The sale last month of San Francisco’s 123 Townsend Street is the first of a series of pending office sales that could mark the bottom of the market – and provide long-awaited clarity on pricing and valuations for lenders and investors.
Rubicon Point Partners, a local investor, acquired the property from a CBRE Global Investors fund for around $73 million. The purchase price was about half of what the Los Angeles-based firm paid in 2021 and provides an important signal to the market, according to Manus Clancy, a senior managing director at New York-based data provider Trepp.
“Three or four property sales in San Francisco seem to be getting done at similar levels in terms of price per square foot and discount to previous value,” Clancy says. “These types of sales usually indicate that a bottom has formed, and transactions can start to take place.”
The trend can be applied more broadly, he believes. “We’ve seen some office property sales mostly in markets that have now hit bottom. [But other] markets and MSA cities tend to progress at different paces.”
Getting deals done
Tony Natsis, chair of the global real estate group at California-based law firm Allen Matkins, tells Real Estate Capital USA he has observed a variety of structures for these sales.
One prevalent transaction model fueling sales is a deed in lieu of foreclosure, a strategy in which a buyer will purchase the loan on the property at a discount and become the new owner. “When the lender is reluctant to foreclose on the loan and take the asset back, they would go to their borrower and make a deal with them to sell,” Natsis says.
Using deeds in lieu of foreclosure is a lesson learned from previous real estate cycles, including the global financial crisis, he adds.
Rubicon Point took a different tack with its acquisition of 123 Townsend Street. The firm was able to obtain seller financing from CBRE IM, according to Ani Vartanian, managing partner at Rubicon Point.
San Francisco market
Despite the negative headlines, Rubicon Point’s acquisition of 123 Townsend is also a bet on San Francisco. “We do think that San Francisco will return,” Vartanian says. “I think it’s going to be a challenging, messy, bumpy period in the short term. But in the long term, we are believers in the resiliency of the city.”
Rubicon Point managing partner Razmig Boladian says the property has a location of growth potential. “Across the river, there’s the new development where Visa is moving in. You’ve also got Open AI that just signed the lease on the Uber space down the road from there.”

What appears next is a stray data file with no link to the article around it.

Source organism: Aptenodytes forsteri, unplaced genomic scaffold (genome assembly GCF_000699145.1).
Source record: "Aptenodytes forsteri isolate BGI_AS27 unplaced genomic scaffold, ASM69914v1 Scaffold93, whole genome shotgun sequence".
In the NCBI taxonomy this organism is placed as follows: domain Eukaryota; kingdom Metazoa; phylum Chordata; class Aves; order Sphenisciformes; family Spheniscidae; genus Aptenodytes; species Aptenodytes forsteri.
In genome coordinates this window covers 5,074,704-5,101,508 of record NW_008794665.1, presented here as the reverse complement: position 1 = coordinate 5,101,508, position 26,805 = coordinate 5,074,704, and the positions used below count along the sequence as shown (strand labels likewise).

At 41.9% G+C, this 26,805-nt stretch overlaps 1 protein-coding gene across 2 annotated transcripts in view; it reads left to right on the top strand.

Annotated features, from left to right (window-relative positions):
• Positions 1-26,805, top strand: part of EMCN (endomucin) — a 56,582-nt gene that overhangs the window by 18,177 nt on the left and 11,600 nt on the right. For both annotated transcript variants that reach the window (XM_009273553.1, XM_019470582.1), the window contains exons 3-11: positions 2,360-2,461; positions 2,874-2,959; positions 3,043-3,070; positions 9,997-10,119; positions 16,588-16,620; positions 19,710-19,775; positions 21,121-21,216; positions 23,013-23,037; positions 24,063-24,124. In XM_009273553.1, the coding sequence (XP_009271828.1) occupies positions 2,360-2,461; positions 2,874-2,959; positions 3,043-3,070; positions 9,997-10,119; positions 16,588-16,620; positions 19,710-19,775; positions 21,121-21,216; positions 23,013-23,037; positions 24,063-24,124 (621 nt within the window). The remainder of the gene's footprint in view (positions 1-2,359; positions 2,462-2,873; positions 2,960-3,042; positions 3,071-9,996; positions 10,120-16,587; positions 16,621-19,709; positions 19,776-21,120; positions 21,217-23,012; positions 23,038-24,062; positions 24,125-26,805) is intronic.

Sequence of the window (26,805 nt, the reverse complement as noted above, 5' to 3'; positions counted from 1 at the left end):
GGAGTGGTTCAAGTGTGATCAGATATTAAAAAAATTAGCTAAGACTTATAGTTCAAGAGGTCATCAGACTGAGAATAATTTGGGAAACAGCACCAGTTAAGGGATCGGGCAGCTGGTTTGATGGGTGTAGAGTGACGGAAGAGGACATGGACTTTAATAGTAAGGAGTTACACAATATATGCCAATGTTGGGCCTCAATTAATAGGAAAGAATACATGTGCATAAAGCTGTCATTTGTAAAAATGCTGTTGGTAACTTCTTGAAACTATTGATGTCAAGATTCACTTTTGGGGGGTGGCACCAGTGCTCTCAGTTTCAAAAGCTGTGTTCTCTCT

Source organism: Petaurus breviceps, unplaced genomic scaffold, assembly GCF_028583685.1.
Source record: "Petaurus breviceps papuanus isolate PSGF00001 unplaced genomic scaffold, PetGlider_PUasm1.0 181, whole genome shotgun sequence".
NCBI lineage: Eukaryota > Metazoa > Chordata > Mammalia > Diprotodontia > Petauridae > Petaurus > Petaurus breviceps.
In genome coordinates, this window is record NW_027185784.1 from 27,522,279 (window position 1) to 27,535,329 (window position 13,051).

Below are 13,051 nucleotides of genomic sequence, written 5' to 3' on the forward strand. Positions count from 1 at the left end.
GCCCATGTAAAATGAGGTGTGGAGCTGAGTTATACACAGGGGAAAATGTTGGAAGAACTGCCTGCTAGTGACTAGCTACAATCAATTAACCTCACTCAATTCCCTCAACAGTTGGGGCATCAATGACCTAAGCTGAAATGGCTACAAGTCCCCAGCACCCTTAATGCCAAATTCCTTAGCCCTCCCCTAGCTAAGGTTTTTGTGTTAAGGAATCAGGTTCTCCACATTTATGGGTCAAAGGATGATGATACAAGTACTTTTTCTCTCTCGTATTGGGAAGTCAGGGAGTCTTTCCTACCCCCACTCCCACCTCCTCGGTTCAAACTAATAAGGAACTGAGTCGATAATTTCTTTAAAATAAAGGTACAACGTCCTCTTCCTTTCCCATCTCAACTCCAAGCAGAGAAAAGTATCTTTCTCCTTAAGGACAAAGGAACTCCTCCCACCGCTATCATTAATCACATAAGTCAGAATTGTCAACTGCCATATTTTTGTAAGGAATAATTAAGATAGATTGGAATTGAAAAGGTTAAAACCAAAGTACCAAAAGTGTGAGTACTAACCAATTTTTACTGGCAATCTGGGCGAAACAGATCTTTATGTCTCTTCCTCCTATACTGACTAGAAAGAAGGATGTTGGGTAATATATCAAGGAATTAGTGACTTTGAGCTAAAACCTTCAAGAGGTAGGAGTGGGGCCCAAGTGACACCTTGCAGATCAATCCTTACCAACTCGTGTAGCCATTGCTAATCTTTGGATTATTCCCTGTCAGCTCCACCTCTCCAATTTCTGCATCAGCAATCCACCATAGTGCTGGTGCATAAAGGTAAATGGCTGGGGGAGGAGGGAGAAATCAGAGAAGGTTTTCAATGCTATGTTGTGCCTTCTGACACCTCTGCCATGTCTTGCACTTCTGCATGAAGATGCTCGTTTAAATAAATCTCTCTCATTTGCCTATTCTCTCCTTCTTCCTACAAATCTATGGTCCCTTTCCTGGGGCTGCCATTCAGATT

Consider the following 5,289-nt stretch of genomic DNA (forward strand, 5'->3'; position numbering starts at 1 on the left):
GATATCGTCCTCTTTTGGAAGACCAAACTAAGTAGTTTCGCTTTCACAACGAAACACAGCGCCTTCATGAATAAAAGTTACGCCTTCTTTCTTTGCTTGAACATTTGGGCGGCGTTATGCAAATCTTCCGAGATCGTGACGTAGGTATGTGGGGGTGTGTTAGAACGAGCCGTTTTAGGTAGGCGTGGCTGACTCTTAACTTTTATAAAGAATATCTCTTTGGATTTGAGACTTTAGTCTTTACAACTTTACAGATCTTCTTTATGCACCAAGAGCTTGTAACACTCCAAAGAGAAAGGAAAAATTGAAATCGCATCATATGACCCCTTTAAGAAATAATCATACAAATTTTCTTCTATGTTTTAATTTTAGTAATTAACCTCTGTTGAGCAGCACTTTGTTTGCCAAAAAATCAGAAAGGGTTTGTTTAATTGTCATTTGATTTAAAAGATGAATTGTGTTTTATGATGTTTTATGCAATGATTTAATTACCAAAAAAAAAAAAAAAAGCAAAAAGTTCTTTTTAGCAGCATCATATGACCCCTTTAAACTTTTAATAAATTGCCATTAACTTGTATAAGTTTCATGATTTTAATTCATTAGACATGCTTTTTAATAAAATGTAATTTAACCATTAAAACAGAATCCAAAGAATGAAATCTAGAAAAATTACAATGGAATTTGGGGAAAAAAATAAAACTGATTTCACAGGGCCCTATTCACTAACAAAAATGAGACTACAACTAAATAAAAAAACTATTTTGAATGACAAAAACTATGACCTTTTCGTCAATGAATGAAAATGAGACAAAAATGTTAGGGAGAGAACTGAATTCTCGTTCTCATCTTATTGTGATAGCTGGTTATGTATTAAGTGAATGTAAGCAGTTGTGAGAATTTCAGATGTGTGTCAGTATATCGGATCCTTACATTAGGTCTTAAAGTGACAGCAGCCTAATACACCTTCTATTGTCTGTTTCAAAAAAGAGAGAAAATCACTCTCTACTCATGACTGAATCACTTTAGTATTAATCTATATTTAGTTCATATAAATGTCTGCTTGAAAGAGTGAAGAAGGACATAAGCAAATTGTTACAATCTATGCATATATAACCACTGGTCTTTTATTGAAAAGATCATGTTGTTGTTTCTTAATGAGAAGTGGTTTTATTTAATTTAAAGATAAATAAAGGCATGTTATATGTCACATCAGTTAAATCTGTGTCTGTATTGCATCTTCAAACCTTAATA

Boladian also anticipates this cluster effect will promote a faster recovery in a neighborhood with retail and nearby transportation.
Though San Francisco’s office sector faces challenges including low vacancy rate and declining valuations, some Class A office properties continue to see strong fundamentals, with leasing rates rising, Natsis notes.
“Tenants are willing to pay more to move to a better office for a better working environment,” he adds, citing properties like Embarcadero Center, 101 California Street and One Market Street. All of these properties have benefited from rising rental rates.
Based on research by Statista, rent per square foot in the San Francisco office market was tracked at around $79, only second to Manhattan office pricing at $80.9 in the second quarter of 2023.
New trends in the economy, including the growth of AI, can also become a driver for the recovery of San Francisco’s office market, and Natsis predicts the return of professional firms and tech-oriented firms will drive more people back into the office space in the city next year.
The consensus is that more transactions will take place in markets where prices have hit bottom, but the velocity of these transactions will depend on specific submarkets and deals.
Larry Taylor, founder of Los Angeles-based sponsor and manager Christina, says there is still a standstill between sellers and buyers in most property sale markets. “No owner of great real estate is interested in selling in a market where the market is not positive. No buyer is interested in buying real estate unless they can get it at a price that makes sense for a yield in today’s market.”
Taylor notes that the lower availability of capital affects transactions on properties on a macro level, but on a micro level, “if a seller has a great property [to sell] and a buyer wants to buy, that gap closes quite quickly.
“Generally speaking, most real estate in the US is un-investable. Looking for investable real estate is challenging for most, and those opportunities aren’t often very available.”